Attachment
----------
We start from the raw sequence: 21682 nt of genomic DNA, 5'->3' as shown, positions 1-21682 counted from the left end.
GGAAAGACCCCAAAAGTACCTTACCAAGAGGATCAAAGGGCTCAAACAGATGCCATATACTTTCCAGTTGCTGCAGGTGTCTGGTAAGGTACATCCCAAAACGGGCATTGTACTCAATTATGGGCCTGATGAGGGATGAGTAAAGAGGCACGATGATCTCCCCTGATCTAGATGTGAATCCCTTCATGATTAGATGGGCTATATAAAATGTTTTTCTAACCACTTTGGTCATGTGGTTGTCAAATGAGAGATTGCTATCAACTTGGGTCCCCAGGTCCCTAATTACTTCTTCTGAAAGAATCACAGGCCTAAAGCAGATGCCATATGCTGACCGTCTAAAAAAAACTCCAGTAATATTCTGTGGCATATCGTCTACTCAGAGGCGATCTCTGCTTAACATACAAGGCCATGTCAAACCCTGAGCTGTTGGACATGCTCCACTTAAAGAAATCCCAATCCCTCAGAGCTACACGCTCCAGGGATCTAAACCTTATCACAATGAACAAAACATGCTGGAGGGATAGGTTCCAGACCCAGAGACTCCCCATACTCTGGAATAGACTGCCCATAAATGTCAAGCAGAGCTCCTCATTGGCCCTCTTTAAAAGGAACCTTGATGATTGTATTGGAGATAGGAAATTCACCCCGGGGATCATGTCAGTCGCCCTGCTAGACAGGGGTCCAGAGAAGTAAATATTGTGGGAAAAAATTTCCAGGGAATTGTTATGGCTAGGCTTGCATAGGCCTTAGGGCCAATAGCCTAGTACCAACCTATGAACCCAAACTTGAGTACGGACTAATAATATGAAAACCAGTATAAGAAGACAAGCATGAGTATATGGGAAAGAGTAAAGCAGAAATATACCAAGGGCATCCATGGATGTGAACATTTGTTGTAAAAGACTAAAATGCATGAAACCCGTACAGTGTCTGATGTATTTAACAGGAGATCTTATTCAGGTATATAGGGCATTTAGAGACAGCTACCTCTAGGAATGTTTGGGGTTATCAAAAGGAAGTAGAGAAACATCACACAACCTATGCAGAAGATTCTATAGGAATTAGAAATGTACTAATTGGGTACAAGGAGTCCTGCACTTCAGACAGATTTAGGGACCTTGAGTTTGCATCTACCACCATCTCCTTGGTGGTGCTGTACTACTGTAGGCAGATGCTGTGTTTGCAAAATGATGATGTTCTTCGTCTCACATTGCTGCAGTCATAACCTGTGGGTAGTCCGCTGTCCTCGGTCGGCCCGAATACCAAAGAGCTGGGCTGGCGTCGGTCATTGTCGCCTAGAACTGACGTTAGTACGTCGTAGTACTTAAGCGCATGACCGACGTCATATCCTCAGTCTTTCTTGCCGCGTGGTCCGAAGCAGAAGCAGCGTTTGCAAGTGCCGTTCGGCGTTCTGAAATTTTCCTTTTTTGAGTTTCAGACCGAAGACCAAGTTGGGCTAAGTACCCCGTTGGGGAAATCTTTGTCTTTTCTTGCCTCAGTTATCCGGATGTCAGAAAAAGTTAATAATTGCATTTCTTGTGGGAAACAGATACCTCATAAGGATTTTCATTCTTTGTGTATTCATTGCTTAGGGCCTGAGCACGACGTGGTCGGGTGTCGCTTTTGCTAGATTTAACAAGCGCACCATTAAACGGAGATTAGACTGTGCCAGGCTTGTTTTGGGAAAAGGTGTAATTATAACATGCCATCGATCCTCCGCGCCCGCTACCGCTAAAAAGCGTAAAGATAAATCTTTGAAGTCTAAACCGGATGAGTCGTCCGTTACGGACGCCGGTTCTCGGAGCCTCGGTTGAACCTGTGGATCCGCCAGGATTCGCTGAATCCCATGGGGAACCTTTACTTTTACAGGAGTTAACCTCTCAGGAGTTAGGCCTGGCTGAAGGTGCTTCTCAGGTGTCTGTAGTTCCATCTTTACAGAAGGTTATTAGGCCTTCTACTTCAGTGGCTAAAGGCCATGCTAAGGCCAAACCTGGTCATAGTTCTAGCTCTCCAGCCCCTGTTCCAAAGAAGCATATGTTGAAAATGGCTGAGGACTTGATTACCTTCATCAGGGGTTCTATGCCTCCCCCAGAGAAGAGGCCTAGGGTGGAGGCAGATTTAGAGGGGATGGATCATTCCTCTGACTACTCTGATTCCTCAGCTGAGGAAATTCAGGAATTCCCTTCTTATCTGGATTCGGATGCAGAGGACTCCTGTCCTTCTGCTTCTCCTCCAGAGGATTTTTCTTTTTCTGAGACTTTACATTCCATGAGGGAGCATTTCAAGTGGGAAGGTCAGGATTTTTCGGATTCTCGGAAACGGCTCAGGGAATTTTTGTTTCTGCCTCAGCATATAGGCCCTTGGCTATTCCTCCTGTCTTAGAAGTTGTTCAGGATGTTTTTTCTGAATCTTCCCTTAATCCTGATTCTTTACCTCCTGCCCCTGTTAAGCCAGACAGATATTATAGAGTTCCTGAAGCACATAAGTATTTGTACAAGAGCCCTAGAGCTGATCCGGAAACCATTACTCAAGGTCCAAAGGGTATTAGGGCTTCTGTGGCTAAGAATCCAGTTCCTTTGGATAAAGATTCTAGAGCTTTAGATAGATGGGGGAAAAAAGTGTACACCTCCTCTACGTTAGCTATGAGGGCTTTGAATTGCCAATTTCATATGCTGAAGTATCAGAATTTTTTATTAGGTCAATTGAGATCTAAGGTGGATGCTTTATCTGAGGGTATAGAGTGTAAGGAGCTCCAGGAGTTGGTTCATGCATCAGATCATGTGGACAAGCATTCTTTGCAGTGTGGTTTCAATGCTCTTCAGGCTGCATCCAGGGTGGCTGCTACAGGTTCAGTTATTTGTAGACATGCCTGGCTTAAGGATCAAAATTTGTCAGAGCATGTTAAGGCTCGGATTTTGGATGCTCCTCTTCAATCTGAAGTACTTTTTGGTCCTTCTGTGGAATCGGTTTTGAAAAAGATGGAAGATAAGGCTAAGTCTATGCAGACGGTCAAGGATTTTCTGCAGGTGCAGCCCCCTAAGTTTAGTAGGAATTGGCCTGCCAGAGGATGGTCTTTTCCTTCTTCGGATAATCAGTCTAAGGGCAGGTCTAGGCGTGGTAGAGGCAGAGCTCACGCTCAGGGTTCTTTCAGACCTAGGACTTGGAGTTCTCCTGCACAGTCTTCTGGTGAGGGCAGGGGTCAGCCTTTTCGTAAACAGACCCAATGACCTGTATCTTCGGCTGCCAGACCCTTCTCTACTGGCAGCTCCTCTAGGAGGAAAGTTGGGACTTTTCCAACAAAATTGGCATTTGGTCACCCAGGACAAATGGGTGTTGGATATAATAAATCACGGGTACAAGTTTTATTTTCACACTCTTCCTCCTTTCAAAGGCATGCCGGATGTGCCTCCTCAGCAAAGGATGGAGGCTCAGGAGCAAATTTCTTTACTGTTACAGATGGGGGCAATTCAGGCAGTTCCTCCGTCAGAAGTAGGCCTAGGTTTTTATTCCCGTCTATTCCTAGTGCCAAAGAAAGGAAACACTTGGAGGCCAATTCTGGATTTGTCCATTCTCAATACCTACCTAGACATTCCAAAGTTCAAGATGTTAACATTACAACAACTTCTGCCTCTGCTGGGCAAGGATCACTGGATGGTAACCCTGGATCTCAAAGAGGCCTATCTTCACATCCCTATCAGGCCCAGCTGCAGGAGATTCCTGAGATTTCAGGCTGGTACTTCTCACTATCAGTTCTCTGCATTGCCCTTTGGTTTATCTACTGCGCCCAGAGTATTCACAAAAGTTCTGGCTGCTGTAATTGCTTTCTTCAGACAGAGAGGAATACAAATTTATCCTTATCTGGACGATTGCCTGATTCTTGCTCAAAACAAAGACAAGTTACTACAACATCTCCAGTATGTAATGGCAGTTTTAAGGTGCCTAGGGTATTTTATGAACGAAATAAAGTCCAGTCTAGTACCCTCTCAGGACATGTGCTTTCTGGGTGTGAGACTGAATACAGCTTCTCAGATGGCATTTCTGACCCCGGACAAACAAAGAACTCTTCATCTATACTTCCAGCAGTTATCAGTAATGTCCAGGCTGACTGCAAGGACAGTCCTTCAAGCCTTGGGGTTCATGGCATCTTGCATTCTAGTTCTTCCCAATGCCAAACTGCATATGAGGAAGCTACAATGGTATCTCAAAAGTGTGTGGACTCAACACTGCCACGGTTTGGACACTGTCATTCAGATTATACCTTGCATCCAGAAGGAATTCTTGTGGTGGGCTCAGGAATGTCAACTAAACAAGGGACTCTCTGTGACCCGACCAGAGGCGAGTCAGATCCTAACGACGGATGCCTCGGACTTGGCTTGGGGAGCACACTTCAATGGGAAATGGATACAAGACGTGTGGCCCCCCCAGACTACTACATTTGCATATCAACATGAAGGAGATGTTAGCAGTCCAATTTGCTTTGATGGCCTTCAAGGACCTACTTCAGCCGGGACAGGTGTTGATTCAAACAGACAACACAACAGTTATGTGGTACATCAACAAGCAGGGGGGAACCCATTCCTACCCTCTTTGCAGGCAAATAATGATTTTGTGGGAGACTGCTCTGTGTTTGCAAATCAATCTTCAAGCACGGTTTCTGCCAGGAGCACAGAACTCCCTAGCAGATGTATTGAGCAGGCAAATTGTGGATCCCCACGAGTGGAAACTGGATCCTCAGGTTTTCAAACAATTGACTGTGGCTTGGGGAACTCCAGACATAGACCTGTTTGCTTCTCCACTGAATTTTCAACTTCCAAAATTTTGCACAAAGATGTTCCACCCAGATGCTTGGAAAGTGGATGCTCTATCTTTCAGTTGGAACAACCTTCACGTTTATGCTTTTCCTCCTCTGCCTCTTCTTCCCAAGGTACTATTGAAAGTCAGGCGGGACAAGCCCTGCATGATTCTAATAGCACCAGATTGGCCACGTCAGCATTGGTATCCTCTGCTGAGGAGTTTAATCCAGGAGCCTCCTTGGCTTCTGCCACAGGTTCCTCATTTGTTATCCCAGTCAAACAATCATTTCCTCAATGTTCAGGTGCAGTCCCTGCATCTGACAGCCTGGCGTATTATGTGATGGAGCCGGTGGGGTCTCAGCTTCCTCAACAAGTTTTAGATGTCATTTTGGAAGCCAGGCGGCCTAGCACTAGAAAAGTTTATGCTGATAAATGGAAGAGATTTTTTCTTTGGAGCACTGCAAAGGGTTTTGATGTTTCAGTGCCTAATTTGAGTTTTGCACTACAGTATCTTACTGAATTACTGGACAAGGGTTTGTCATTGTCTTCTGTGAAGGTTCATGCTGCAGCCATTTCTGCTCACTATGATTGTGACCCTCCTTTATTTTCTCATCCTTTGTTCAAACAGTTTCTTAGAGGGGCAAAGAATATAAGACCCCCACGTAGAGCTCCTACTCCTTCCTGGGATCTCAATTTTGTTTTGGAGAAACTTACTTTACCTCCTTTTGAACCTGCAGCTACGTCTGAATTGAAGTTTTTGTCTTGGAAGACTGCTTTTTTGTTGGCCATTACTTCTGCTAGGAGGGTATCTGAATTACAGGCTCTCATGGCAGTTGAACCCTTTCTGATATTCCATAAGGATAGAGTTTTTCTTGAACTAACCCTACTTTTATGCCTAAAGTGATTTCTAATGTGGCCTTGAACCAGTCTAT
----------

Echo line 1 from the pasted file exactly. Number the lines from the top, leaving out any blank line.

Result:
We start from the raw sequence: 21682 nt of genomic DNA, 5'->3' as shown, positions 1-21682 counted from the left end.